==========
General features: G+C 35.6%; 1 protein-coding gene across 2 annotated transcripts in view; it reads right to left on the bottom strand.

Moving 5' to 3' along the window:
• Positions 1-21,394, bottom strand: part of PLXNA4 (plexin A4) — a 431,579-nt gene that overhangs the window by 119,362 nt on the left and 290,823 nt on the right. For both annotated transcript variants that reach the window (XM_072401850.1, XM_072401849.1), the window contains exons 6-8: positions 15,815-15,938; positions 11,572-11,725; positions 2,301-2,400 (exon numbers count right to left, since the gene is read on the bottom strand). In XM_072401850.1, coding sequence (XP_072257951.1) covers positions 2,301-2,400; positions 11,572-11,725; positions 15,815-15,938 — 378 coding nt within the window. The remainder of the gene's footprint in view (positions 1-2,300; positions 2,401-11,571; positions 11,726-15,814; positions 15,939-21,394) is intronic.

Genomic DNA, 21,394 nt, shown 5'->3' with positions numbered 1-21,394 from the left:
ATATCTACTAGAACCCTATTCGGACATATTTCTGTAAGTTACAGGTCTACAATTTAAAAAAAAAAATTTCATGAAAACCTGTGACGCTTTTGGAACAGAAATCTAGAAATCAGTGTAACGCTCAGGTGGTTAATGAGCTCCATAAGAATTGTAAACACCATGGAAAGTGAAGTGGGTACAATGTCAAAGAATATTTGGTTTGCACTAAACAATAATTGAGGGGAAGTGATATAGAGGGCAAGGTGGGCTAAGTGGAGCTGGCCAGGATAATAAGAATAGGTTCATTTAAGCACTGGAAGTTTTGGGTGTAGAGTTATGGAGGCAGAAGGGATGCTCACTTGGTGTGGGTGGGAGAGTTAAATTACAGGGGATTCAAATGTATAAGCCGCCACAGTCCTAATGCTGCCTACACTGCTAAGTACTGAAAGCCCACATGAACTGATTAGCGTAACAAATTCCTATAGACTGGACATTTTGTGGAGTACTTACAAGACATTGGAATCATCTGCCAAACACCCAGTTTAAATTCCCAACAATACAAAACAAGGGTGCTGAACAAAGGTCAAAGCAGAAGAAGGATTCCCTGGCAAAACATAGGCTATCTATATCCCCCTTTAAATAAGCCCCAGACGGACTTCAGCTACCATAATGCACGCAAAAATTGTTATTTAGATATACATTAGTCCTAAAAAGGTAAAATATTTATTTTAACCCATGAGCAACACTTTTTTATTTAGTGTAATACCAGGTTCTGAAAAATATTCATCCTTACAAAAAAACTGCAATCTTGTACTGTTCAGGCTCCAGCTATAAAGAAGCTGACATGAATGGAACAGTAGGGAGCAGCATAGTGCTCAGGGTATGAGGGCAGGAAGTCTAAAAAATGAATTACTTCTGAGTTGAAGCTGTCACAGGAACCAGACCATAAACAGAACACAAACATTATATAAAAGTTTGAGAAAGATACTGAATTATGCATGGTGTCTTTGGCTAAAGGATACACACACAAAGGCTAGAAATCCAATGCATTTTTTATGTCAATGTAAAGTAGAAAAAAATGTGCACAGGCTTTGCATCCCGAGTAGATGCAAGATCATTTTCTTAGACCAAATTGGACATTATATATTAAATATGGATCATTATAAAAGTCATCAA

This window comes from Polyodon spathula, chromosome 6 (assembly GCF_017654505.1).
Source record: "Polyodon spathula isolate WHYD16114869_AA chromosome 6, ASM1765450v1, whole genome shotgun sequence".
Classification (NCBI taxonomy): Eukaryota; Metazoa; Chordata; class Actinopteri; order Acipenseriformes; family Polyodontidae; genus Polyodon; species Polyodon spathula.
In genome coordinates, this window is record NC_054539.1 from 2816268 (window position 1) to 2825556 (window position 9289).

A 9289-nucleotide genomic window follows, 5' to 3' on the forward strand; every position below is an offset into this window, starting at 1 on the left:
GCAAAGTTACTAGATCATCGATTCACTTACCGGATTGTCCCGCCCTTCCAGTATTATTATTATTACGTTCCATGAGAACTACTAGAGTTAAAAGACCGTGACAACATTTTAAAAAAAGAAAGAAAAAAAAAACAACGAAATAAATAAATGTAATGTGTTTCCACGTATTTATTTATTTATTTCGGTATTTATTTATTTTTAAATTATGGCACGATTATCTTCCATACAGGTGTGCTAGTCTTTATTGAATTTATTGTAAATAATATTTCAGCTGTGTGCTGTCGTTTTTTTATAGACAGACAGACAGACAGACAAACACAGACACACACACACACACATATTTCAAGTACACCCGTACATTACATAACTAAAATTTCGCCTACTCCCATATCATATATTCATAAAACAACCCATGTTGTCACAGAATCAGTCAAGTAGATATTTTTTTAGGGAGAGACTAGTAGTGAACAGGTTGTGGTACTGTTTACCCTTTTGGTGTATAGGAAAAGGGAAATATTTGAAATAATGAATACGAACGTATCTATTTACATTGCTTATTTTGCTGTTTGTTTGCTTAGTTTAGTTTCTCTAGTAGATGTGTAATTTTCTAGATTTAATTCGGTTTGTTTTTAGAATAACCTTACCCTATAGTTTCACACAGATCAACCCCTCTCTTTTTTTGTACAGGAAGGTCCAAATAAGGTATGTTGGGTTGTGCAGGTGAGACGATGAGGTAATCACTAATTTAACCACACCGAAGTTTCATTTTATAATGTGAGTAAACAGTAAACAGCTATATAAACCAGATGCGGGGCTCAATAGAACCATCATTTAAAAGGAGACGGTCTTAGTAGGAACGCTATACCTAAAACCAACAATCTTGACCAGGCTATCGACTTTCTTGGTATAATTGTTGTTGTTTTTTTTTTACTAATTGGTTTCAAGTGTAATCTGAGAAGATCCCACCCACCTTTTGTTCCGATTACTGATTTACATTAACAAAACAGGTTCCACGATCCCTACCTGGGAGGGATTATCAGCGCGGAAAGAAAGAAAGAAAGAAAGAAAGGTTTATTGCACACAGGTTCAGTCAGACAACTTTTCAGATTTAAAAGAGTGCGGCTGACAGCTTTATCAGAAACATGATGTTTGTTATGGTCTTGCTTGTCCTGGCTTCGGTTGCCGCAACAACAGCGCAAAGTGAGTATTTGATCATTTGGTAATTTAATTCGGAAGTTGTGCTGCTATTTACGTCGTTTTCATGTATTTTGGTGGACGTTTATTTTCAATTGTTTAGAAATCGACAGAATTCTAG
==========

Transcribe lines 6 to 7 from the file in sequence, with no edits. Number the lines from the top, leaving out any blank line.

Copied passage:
This window comes from Polyodon spathula, chromosome 6 (assembly GCF_017654505.1).
Source record: "Polyodon spathula isolate WHYD16114869_AA chromosome 6, ASM1765450v1, whole genome shotgun sequence".